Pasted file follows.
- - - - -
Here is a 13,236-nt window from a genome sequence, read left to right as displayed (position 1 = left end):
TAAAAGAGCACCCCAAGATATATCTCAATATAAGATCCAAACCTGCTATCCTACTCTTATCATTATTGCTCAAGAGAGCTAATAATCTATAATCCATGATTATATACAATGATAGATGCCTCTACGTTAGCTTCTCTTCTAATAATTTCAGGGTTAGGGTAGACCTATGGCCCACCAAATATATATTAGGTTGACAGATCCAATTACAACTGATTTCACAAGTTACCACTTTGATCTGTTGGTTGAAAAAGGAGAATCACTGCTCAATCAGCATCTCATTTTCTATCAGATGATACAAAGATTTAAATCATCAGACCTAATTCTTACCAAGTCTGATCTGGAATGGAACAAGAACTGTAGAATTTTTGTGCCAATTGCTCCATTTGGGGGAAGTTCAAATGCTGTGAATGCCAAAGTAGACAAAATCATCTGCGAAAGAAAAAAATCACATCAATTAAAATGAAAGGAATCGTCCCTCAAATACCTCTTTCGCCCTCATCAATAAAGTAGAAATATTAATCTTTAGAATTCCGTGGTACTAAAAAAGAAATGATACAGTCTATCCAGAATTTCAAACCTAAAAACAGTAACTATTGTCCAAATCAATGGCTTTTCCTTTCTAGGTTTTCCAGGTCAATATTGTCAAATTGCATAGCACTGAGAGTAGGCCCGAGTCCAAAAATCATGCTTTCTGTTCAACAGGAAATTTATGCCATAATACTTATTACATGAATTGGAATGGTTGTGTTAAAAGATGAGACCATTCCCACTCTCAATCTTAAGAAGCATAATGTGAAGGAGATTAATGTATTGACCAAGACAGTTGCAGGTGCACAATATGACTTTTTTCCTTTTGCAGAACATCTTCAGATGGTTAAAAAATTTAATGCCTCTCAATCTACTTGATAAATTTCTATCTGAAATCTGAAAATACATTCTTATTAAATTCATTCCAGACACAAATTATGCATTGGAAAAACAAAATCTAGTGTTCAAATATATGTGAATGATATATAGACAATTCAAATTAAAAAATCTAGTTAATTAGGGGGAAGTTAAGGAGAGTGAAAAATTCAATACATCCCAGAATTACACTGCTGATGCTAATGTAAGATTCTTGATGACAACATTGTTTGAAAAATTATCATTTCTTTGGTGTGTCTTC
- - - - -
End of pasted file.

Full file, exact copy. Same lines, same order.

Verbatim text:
Here is a 13,236-nt window from a genome sequence, read left to right as displayed (position 1 = left end):
TAAAAGAGCACCCCAAGATATATCTCAATATAAGATCCAAACCTGCTATCCTACTCTTATCATTATTGCTCAAGAGAGCTAATAATCTATAATCCATGATTATATACAATGATAGATGCCTCTACGTTAGCTTCTCTTCTAATAATTTCAGGGTTAGGGTAGACCTATGGCCCACCAAATATATATTAGGTTGACAGATCCAATTACAACTGATTTCACAAGTTACCACTTTGATCTGTTGGTTGAAAAAGGAGAATCACTGCTCAATCAGCATCTCATTTTCTATCAGATGATACAAAGATTTAAATCATCAGACCTAATTCTTACCAAGTCTGATCTGGAATGGAACAAGAACTGTAGAATTTTTGTGCCAATTGCTCCATTTGGGGGAAGTTCAAATGCTGTGAATGCCAAAGTAGACAAAATCATCTGCGAAAGAAAAAAATCACATCAATTAAAATGAAAGGAATCGTCCCTCAAATACCTCTTTCGCCCTCATCAATAAAGTAGAAATATTAATCTTTAGAATTCCGTGGTACTAAAAAAGAAATGATACAGTCTATCCAGAATTTCAAACCTAAAAACAGTAACTATTGTCCAAATCAATGGCTTTTCCTTTCTAGGTTTTCCAGGTCAATATTGTCAAATTGCATAGCACTGAGAGTAGGCCCGAGTCCAAAAATCATGCTTTCTGTTCAACAGGAAATTTATGCCATAATACTTATTACATGAATTGGAATGGTTGTGTTAAAAGATGAGACCATTCCCACTCTCAATCTTAAGAAGCATAATGTGAAGGAGATTAATGTATTGACCAAGACAGTTGCAGGTGCACAATATGACTTTTTTCCTTTTGCAGAACATCTTCAGATGGTTAAAAAATTTAATGCCTCTCAATCTACTTGATAAATTTCTATCTGAAATCTGAAAATACATTCTTATTAAATTCATTCCAGACACAAATTATGCATTGGAAAAACAAAATCTAGTGTTCAAATATATGTGAATGATATATAGACAATTCAAATTAAAAAATCTAGTTAATTAGGGGGAAGTTAAGGAGAGTGAAAAATTCAATACATCCCAGAATTACACTGCTGATGCTAATGTAAGATTCTTGATGACAACATTGTTTGAAAAATTATCATTTCTTTGGTGTGTCTTC